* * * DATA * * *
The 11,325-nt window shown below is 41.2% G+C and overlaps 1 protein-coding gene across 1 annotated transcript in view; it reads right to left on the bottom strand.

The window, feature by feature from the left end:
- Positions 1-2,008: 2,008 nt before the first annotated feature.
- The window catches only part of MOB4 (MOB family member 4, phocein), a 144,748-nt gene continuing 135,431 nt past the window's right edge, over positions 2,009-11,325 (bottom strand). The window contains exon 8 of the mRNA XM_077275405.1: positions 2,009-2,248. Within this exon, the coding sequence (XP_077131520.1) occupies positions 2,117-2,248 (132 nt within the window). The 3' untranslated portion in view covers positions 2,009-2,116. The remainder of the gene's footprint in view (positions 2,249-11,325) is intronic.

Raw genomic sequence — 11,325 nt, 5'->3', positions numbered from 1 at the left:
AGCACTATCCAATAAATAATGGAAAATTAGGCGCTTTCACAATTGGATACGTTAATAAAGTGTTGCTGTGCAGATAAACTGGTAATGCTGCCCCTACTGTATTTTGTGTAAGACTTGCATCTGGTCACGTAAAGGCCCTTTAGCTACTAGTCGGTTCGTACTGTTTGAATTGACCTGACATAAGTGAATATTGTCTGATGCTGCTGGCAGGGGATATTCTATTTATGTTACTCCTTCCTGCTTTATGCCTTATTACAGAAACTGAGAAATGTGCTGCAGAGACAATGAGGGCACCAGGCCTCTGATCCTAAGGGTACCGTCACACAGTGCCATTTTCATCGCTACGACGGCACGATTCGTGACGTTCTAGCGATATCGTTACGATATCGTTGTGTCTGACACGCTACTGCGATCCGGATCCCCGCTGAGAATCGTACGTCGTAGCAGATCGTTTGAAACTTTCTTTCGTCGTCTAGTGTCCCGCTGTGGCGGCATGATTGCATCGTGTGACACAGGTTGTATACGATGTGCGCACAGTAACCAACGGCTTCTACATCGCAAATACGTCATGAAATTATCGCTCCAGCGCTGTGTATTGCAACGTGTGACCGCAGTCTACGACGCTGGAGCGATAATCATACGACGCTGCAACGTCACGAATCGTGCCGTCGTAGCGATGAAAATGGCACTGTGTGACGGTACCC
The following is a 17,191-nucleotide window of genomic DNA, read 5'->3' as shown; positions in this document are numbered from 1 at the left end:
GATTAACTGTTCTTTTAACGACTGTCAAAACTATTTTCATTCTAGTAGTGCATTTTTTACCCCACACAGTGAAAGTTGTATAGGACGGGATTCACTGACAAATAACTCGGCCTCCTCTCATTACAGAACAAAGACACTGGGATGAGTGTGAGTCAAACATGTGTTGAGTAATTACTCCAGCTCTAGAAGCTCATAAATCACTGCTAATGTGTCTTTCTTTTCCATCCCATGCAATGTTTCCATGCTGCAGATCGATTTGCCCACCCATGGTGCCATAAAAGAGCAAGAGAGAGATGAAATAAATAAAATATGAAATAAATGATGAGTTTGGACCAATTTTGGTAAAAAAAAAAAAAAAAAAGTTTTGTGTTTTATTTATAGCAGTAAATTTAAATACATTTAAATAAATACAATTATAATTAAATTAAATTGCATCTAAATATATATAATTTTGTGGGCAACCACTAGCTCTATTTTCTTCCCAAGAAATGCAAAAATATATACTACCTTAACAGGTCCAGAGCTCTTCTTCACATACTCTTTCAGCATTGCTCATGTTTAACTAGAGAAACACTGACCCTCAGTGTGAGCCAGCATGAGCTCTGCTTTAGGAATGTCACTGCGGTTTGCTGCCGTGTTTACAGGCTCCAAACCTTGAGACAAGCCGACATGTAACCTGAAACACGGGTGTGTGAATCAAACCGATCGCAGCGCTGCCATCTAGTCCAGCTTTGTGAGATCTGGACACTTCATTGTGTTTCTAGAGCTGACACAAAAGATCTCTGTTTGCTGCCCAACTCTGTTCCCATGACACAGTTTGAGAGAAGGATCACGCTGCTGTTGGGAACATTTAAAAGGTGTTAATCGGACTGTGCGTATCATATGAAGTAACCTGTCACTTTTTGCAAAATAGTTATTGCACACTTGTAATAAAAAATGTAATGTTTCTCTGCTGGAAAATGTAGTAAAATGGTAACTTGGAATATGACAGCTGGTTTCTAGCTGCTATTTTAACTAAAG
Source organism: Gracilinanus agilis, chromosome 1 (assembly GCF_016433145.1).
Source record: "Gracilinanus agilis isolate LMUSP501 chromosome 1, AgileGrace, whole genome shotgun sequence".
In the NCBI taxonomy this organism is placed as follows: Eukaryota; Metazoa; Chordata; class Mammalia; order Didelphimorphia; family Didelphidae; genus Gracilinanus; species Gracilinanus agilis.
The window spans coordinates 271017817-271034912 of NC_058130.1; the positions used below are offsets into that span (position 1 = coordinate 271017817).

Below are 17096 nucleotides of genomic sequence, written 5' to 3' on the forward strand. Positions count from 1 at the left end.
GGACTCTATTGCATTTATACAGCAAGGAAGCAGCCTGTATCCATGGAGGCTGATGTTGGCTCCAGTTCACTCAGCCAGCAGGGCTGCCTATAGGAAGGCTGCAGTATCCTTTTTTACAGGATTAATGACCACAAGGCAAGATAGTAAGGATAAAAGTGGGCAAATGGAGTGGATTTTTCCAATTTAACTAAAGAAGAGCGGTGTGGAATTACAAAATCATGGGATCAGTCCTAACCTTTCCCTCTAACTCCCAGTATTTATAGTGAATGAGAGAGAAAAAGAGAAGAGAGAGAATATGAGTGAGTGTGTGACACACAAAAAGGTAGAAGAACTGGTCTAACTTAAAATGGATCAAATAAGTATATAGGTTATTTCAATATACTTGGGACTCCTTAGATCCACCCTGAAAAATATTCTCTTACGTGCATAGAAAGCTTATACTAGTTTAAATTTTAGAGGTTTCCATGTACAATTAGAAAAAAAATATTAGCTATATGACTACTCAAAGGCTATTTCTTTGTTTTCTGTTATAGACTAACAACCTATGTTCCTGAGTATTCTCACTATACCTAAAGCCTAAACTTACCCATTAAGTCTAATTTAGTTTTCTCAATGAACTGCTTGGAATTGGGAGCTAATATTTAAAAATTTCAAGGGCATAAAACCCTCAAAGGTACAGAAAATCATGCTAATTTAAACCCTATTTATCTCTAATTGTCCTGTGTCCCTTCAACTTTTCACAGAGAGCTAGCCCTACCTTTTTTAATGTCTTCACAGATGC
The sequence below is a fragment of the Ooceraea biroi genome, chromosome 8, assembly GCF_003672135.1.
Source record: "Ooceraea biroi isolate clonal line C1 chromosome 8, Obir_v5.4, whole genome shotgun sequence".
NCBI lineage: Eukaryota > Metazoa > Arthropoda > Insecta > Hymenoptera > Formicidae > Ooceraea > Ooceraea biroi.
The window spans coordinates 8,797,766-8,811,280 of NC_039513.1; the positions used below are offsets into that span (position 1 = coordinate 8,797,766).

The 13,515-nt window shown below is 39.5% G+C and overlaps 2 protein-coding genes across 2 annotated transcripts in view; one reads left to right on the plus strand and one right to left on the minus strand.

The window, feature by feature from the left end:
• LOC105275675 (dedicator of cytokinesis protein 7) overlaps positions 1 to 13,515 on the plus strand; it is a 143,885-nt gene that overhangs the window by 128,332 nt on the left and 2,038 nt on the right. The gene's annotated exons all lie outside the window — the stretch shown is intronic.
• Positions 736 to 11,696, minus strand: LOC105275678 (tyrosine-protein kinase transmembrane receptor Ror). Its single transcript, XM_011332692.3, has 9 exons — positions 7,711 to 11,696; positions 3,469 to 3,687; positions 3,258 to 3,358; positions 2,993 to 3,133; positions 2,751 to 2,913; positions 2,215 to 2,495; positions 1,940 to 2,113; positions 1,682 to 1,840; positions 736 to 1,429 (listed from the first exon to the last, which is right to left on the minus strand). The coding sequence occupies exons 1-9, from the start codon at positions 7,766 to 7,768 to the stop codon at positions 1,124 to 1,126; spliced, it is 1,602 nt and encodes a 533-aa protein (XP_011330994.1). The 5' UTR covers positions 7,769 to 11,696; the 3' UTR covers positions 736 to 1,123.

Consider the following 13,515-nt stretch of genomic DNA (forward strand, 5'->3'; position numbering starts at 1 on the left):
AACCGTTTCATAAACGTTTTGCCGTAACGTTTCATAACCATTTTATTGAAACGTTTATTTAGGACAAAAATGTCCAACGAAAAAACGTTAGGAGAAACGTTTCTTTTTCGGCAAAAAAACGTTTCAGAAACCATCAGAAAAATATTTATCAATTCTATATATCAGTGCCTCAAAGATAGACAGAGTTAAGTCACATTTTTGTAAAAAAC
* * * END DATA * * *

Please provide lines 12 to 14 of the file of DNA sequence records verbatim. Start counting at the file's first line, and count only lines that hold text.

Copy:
The window spans coordinates 271017817-271034912 of NC_058130.1; the positions used below are offsets into that span (position 1 = coordinate 271017817).

Below are 17096 nucleotides of genomic sequence, written 5' to 3' on the forward strand. Positions count from 1 at the left end.
GGACTCTATTGCATTTATACAGCAAGGAAGCAGCCTGTATCCATGGAGGCTGATGTTGGCTCCAGTTCACTCAGCCAGCAGGGCTGCCTATAGGAAGGCTGCAGTATCCTTTTTTACAGGATTAATGACCACAAGGCAAGATAGTAAGGATAAAAGTGGGCAAATGGAGTGGATTTTTCCAATTTAACTAAAGAAGAGCGGTGTGGAATTACAAAATCATGGGATCAGTCCTAACCTTTCCCTCTAACTCCCAGTATTTATAGTGAATGAGAGAGAAAAAGAGAAGAGAGAGAATATGAGTGAGTGTGTGACACACAAAAAGGTAGAAGAACTGGTCTAACTTAAAATGGATCAAATAAGTATATAGGTTATTTCAATATACTTGGGACTCCTTAGATCCACCCTGAAAAATATTCTCTTACGTGCATAGAAAGCTTATACTAGTTTAAATTTTAGAGGTTTCCATGTACAATTAGAAAAAAAATATTAGCTATATGACTACTCAAAGGCTATTTCTTTGTTTTCTGTTATAGACTAACAACCTATGTTCCTGAGTATTCTCACTATACCTAAAGCCTAAACTTACCCATTAAGTCTAATTTAGTTTTCTCAATGAACTGCTTGGAATTGGGAGCTAATATTTAAAAATTTCAAGGGCATAAAACCCTCAAAGGTACAGAAAATCATGCTAATTTAAACCCTATTTATCTCTAATTGTCCTGTGTCCCTTCAACTTTTCACAGAGAGCTAGCCCTACCTTTTTTAATGTCTTCACAGATGC